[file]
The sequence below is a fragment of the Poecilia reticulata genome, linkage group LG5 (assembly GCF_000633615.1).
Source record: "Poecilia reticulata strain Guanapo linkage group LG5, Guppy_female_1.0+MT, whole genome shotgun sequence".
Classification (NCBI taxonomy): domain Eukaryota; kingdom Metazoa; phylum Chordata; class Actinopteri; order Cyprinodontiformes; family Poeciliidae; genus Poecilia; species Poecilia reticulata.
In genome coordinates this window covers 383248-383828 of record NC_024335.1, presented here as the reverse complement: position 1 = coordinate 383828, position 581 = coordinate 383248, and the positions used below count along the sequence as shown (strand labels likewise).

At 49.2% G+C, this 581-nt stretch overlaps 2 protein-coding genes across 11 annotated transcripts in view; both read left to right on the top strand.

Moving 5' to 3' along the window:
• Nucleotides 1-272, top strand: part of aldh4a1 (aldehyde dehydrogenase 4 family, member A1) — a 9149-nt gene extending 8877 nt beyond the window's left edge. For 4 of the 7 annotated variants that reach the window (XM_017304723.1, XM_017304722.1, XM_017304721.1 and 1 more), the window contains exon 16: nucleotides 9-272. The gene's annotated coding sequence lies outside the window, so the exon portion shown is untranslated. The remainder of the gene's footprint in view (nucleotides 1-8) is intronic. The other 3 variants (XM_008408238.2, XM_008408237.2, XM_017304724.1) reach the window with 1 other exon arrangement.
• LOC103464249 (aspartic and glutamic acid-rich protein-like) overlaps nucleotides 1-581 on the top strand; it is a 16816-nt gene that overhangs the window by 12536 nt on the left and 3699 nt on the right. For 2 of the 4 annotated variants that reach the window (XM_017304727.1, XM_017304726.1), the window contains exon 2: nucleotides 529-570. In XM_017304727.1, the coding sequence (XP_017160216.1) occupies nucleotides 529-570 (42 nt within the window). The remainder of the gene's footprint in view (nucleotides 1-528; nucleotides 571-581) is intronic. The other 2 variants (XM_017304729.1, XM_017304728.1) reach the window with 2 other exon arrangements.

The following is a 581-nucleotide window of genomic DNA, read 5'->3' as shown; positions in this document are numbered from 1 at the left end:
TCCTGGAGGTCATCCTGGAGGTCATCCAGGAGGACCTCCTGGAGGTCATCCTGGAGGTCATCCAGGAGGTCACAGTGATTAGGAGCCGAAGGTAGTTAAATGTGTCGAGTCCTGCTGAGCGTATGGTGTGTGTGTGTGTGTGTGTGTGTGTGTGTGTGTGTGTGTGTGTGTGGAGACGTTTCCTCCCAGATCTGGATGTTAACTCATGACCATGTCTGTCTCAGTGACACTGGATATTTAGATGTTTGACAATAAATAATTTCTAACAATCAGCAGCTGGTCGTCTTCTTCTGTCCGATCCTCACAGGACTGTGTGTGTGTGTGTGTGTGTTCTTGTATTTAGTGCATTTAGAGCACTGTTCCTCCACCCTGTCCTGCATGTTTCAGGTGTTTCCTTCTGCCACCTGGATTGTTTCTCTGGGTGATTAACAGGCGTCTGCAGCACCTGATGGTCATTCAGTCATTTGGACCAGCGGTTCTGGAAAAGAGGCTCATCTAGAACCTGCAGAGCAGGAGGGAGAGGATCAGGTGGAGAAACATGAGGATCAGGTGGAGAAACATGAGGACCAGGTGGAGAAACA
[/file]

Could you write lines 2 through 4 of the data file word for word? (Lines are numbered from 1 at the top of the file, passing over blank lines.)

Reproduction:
Source record: "Poecilia reticulata strain Guanapo linkage group LG5, Guppy_female_1.0+MT, whole genome shotgun sequence".
Classification (NCBI taxonomy): domain Eukaryota; kingdom Metazoa; phylum Chordata; class Actinopteri; order Cyprinodontiformes; family Poeciliidae; genus Poecilia; species Poecilia reticulata.
In genome coordinates this window covers 383248-383828 of record NC_024335.1, presented here as the reverse complement: position 1 = coordinate 383828, position 581 = coordinate 383248, and the positions used below count along the sequence as shown (strand labels likewise).